Tax Collectors, Fasting, Sabbath Controversies, And The Twelve

Tax Collectors, Fasting, Sabbath Controversies, And The Twelve

And Sinners

The next debate focuses on the people Jesus surrounds himself with, tax collectors and sinners. He even called Levi, a despised tax collector, to be one of his disciples; this meant leaving behind everything he knew to follow Jesus. To celebrate their newfound friendship, Levi threw an extravagant feast for all the guests--including other tax collectors and those labeled "sinners." The Pharisees and scribes were outraged, pointing out that Jesus' reputation was being compromised by the company he kept. Although the Pharisees held Levi and his friends contemptuously, Jesus was not ashamed to dine with them. Jesus explained that just as a doctor visits those who are ill to help them recover, his mission was not to save the righteous but sinners instead.

Disciples Of John

Jesus's words on repentance prompt an inquiry. The Baptist's disciples appear to be repentant because their behavior mirrors the Pharisees' followers; however, the presence of eating and drinking from Jesus's group set them apart. He explains that his arrival has initiated a messianic banquet - it would not be appropriate to fast while he is here. Upon his passing, then they will fast accordingly.

To explain his point, Jesus tells a parable: it would be foolish to patch an old piece of clothing with a new one because the materials will not match, and the fabric will tear. Similarly, His message of spiritual renewal cannot fit within the existing framework of Pharisaic tradition. The new wine proclaimed by Jesus is incompatible with the old wineskins. The Pharisees' outdated traditions are no match for the revolutionary teaching of Jesus. Our Savior's mission to rescue sinners necessitates a massive change for those who think they're righteous because they are Jewish and follow the law.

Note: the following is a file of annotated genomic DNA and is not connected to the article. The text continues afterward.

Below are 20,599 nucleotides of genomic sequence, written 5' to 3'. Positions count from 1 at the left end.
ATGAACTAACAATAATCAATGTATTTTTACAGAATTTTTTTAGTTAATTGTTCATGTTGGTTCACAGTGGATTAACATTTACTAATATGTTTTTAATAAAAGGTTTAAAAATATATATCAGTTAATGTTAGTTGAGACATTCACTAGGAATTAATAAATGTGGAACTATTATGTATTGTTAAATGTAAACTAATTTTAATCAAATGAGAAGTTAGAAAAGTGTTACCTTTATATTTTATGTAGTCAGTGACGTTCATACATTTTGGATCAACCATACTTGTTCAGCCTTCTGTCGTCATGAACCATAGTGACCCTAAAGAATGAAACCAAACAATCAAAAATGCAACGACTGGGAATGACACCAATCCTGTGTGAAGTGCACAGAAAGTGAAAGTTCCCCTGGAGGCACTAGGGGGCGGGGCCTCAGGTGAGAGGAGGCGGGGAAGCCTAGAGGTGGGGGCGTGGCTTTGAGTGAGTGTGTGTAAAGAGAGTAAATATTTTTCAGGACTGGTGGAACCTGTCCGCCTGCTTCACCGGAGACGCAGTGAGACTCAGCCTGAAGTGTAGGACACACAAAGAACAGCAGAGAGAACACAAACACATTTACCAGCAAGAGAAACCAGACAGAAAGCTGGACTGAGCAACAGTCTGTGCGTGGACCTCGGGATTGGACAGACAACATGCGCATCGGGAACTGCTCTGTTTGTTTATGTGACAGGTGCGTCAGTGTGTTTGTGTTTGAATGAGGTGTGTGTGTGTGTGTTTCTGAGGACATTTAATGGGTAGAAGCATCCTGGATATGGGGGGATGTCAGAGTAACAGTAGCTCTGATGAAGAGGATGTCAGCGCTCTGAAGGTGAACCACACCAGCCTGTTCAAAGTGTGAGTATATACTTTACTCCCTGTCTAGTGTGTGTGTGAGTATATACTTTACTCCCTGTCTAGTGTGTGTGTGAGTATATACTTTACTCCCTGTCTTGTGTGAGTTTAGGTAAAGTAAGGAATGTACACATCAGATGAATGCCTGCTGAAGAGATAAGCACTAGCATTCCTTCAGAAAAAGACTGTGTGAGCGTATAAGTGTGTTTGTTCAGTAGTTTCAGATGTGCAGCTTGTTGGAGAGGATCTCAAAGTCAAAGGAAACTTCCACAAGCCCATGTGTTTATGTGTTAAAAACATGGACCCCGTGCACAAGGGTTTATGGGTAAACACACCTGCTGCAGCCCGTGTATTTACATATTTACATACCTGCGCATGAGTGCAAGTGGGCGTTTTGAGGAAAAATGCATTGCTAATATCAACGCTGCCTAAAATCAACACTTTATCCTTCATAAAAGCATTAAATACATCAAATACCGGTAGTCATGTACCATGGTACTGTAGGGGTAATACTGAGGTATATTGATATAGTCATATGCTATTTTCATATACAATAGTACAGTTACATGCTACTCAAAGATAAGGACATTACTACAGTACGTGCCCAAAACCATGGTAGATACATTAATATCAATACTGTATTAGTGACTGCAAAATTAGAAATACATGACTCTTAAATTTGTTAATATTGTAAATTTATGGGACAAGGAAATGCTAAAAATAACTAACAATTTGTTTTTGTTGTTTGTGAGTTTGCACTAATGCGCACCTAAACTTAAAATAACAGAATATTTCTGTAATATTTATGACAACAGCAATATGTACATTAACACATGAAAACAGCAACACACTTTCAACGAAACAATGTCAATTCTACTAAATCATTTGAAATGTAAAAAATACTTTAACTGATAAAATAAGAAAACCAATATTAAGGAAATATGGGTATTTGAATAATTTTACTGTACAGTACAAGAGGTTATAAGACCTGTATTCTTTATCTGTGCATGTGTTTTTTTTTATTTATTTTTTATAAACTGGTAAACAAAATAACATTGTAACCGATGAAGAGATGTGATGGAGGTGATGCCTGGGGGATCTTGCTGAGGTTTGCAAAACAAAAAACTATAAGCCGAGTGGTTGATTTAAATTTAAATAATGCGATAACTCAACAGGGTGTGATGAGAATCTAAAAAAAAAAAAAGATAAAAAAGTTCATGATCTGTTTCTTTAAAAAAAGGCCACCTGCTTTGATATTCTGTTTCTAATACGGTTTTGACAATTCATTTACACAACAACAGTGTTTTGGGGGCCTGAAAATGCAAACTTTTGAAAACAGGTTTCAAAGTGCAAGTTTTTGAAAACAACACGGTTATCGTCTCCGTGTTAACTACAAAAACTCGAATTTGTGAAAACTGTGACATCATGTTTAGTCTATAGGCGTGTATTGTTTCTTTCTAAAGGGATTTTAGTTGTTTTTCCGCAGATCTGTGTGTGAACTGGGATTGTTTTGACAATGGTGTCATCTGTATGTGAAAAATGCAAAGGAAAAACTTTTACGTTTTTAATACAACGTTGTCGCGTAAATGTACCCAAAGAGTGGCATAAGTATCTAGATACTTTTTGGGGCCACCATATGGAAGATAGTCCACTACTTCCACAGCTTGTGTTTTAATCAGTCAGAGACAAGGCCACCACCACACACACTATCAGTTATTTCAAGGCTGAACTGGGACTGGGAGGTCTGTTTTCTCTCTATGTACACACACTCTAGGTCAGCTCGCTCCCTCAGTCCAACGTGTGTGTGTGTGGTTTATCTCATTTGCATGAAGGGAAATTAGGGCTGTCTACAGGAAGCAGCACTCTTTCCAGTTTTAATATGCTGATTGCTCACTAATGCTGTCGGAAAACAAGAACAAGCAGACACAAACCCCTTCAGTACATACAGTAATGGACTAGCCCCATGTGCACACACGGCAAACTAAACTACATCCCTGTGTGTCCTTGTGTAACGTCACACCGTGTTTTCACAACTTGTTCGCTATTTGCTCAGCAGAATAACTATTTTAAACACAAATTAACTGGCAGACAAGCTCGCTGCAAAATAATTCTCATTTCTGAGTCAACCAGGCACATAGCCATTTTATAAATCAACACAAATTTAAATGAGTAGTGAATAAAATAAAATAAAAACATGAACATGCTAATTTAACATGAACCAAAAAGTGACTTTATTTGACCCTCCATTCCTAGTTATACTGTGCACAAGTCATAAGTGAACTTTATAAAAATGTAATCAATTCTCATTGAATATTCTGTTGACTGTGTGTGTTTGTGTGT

Not Lawful To Do On The Sabbath

In Luke 6:1–5, we encounter the initial Sabbath dispute. After catching Jesus' followers plucking and consuming grain on a holy day, the Pharisees leveled an accusation against them for breaking the law. Jesus referenced a similar incident with David in 1 Samuel 21:1–6 as proof that his disciples were within their rights to do this action. Jesus' second Sabbath dispute is displayed in 6:6-11, where he cures a man with a withered right hand while teaching at the synagogue. His miraculous act was motivated by his inquiry about whether doing good on the Sabbath would be acceptable.

All Night Prayer

Ascending a mountain, Jesus prayed all night before choosing the twelve—similar twelve tribes of Israel. With prayer and reflection complete, He determined His followers: from Simon Peter to Judas Iscariot. These men were chosen to be more than just disciples; they are His messengers and helpers in ministry who will spread his message far and wide.





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